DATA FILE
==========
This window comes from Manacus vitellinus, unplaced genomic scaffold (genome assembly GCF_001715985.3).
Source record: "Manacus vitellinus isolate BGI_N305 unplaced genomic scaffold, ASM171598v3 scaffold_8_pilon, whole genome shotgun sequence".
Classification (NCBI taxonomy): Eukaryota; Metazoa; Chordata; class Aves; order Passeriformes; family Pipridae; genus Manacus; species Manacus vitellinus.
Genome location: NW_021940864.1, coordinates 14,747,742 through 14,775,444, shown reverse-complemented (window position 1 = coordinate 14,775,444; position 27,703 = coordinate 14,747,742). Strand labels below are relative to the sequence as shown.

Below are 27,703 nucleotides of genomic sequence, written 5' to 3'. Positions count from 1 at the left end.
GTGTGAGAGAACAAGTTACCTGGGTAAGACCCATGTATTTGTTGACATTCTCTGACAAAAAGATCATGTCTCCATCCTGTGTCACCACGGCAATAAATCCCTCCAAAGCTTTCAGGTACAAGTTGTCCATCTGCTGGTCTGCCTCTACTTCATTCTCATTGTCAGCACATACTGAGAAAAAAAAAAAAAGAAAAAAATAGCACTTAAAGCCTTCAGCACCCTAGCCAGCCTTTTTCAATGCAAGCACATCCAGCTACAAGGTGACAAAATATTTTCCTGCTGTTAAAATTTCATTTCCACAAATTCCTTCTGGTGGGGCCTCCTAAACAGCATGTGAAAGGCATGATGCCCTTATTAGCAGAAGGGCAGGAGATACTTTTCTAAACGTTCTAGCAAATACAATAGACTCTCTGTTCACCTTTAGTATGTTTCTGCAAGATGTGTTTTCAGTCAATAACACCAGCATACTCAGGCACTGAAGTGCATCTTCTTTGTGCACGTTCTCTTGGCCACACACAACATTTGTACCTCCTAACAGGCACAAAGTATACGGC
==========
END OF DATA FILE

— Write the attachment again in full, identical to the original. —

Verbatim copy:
This window comes from Manacus vitellinus, unplaced genomic scaffold (genome assembly GCF_001715985.3).
Source record: "Manacus vitellinus isolate BGI_N305 unplaced genomic scaffold, ASM171598v3 scaffold_8_pilon, whole genome shotgun sequence".
Classification (NCBI taxonomy): Eukaryota; Metazoa; Chordata; class Aves; order Passeriformes; family Pipridae; genus Manacus; species Manacus vitellinus.
Genome location: NW_021940864.1, coordinates 14,747,742 through 14,775,444, shown reverse-complemented (window position 1 = coordinate 14,775,444; position 27,703 = coordinate 14,747,742). Strand labels below are relative to the sequence as shown.

Below are 27,703 nucleotides of genomic sequence, written 5' to 3'. Positions count from 1 at the left end.
GTGTGAGAGAACAAGTTACCTGGGTAAGACCCATGTATTTGTTGACATTCTCTGACAAAAAGATCATGTCTCCATCCTGTGTCACCACGGCAATAAATCCCTCCAAAGCTTTCAGGTACAAGTTGTCCATCTGCTGGTCTGCCTCTACTTCATTCTCATTGTCAGCACATACTGAGAAAAAAAAAAAAAGAAAAAAATAGCACTTAAAGCCTTCAGCACCCTAGCCAGCCTTTTTCAATGCAAGCACATCCAGCTACAAGGTGACAAAATATTTTCCTGCTGTTAAAATTTCATTTCCACAAATTCCTTCTGGTGGGGCCTCCTAAACAGCATGTGAAAGGCATGATGCCCTTATTAGCAGAAGGGCAGGAGATACTTTTCTAAACGTTCTAGCAAATACAATAGACTCTCTGTTCACCTTTAGTATGTTTCTGCAAGATGTGTTTTCAGTCAATAACACCAGCATACTCAGGCACTGAAGTGCATCTTCTTTGTGCACGTTCTCTTGGCCACACACAACATTTGTACCTCCTAACAGGCACAAAGTATACGGC